We're back with the Oxford historians in the 2060s. Several students have trips planned to the past for their research. However, the lab is canceling trips left and right and switching schedules around. Michael, Polly and Merope try their best to have their trips to the past happen anyway, despite being less than well prepared. Merope goes to the English countryside in WWII, as a servant at a country house that has taken in evacuated children from London. Polly is in London during the Blitz, safe because she knows where the bombs will hit. And Michael is near Dover to experience the evacuation of British soldiers from France by the local fishermen.
But the lab had its reasons for being so panicky with regards to the time-travel trips. Because things don't seem to happen as they should. And our students are doing things that seem to affect the past. Could they, by saving one of their local friends or by being caught up in the moment, change the outcome of the Battle of Britain? And how will they return to Oxford, now that the drop sites seem disabled? And is Professor Dunworthy just going to leave them stuck in the past?

Because the historians in these stories are remarkably similar to us (living in relative peace, with advanced technology) their observations of the period of WWII and the people living through that time are very relatable. Even for me, someone who rather avoids any 'entertainment' to do with WWII, these two books were great. I think the fact that the story is contained in England (mostly London and surroundings) and because the people who Merope, Polly and Michael meet are just the regular people from the street, it makes it hit home. People working in a store, trying to keep their daily lives going despite nightly bombing raids. The time-travel adventure (will they return home, have they ruined the future, will they die in the past?) is very good too, and you feel the sense of urgency in the story. Simply terrific, and I really understand why this book has already won the big three awards of science fiction (Hugo, Nebula and Locus) and was nominated for one more (Campbell memorial award). For me, both parts are five out of five stars. ( )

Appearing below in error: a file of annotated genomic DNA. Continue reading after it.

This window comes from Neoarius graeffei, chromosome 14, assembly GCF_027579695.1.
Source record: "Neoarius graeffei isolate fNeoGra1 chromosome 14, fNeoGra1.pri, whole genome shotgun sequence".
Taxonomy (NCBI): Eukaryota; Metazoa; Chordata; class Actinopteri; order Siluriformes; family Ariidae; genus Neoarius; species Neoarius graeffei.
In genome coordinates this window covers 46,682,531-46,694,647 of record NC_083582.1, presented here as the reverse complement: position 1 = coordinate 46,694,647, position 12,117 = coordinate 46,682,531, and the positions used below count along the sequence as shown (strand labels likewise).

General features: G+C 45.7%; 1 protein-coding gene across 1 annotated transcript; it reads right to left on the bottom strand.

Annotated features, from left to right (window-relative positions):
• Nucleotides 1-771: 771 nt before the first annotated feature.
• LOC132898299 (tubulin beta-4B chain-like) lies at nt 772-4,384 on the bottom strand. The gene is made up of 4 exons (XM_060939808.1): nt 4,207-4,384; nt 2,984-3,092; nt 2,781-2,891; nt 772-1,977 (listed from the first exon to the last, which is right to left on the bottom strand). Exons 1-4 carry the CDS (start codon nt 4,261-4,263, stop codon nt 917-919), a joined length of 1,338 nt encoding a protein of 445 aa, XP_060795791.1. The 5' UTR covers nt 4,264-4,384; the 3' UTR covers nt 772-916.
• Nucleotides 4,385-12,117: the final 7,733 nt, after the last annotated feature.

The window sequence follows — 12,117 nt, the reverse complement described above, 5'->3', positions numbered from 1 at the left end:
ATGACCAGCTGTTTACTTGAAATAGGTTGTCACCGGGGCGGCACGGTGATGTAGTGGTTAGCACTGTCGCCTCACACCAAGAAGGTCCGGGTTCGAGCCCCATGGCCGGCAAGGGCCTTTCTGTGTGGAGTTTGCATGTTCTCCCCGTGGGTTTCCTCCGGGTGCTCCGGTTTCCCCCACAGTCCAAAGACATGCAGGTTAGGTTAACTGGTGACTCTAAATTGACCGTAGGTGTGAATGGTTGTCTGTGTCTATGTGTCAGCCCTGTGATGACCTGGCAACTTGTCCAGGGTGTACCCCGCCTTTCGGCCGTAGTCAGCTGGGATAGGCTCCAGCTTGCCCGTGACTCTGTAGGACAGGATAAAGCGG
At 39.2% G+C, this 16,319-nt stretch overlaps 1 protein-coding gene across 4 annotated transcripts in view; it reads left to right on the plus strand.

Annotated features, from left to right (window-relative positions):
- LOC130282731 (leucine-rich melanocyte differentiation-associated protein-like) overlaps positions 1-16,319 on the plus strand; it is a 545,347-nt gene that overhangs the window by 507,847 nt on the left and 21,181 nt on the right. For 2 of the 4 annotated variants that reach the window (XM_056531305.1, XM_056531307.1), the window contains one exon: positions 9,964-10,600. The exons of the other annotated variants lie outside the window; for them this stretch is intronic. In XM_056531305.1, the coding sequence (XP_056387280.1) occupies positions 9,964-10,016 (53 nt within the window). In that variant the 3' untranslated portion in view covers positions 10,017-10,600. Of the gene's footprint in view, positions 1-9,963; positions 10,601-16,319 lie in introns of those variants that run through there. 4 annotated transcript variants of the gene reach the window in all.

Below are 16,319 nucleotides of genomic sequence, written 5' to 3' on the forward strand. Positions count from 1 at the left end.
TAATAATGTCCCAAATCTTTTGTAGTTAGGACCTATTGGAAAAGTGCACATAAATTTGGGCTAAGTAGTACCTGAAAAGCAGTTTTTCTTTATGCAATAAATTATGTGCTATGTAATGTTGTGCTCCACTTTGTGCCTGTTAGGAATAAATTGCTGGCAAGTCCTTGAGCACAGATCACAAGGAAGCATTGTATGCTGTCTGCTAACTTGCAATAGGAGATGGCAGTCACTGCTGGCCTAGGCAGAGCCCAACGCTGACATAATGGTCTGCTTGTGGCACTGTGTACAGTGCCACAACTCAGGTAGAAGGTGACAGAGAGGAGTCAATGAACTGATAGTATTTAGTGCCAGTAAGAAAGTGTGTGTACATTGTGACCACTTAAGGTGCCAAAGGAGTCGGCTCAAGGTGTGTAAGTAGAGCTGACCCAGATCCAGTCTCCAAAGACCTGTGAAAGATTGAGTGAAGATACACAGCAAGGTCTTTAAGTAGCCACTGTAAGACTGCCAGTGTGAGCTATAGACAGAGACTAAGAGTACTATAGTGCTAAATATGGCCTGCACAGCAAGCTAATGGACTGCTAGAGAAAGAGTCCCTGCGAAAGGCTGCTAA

divinenanny | Aug 3, 2014 |
The main characters in Blackout are three historians/time travelers who are back in World War II Mike is studying the heroes of Dunkirk, Merope/Eileen is learning more about child evacuees, and Polly becomes a London shop-girl during The Blitz, hoping to understand her peers better.